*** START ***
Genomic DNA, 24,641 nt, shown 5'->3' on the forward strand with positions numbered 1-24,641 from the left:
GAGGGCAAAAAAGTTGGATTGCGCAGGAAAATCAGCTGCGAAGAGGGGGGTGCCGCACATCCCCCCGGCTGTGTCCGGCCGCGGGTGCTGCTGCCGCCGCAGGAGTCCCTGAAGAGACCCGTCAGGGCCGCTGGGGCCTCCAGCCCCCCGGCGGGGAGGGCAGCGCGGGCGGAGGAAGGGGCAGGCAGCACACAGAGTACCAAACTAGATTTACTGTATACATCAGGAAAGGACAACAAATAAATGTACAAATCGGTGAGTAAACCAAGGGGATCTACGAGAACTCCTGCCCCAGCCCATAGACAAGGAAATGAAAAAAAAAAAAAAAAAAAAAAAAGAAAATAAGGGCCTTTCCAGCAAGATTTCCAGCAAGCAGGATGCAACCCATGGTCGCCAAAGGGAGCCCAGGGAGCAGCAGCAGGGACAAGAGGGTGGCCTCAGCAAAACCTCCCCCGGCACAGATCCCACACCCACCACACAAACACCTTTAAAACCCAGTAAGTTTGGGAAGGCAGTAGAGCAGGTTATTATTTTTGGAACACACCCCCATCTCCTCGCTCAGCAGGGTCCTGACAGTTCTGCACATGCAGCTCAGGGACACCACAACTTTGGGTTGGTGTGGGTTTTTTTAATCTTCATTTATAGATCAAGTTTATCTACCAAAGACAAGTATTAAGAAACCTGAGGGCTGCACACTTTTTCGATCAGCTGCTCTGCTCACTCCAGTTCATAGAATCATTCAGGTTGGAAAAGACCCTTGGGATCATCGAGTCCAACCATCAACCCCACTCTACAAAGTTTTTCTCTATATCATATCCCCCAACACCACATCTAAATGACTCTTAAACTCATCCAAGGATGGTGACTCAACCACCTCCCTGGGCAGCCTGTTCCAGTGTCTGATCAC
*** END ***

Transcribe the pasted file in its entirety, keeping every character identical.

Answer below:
Genomic DNA, 24,641 nt, shown 5'->3' on the forward strand with positions numbered 1-24,641 from the left:
GAGGGCAAAAAAGTTGGATTGCGCAGGAAAATCAGCTGCGAAGAGGGGGGTGCCGCACATCCCCCCGGCTGTGTCCGGCCGCGGGTGCTGCTGCCGCCGCAGGAGTCCCTGAAGAGACCCGTCAGGGCCGCTGGGGCCTCCAGCCCCCCGGCGGGGAGGGCAGCGCGGGCGGAGGAAGGGGCAGGCAGCACACAGAGTACCAAACTAGATTTACTGTATACATCAGGAAAGGACAACAAATAAATGTACAAATCGGTGAGTAAACCAAGGGGATCTACGAGAACTCCTGCCCCAGCCCATAGACAAGGAAATGAAAAAAAAAAAAAAAAAAAAAAAAGAAAATAAGGGCCTTTCCAGCAAGATTTCCAGCAAGCAGGATGCAACCCATGGTCGCCAAAGGGAGCCCAGGGAGCAGCAGCAGGGACAAGAGGGTGGCCTCAGCAAAACCTCCCCCGGCACAGATCCCACACCCACCACACAAACACCTTTAAAACCCAGTAAGTTTGGGAAGGCAGTAGAGCAGGTTATTATTTTTGGAACACACCCCCATCTCCTCGCTCAGCAGGGTCCTGACAGTTCTGCACATGCAGCTCAGGGACACCACAACTTTGGGTTGGTGTGGGTTTTTTTAATCTTCATTTATAGATCAAGTTTATCTACCAAAGACAAGTATTAAGAAACCTGAGGGCTGCACACTTTTTCGATCAGCTGCTCTGCTCACTCCAGTTCATAGAATCATTCAGGTTGGAAAAGACCCTTGGGATCATCGAGTCCAACCATCAACCCCACTCTACAAAGTTTTTCTCTATATCATATCCCCCAACACCACATCTAAATGACTCTTAAACTCATCCAAGGATGGTGACTCAACCACCTCCCTGGGCAGCCTGTTCCAGTGTCTGATCAC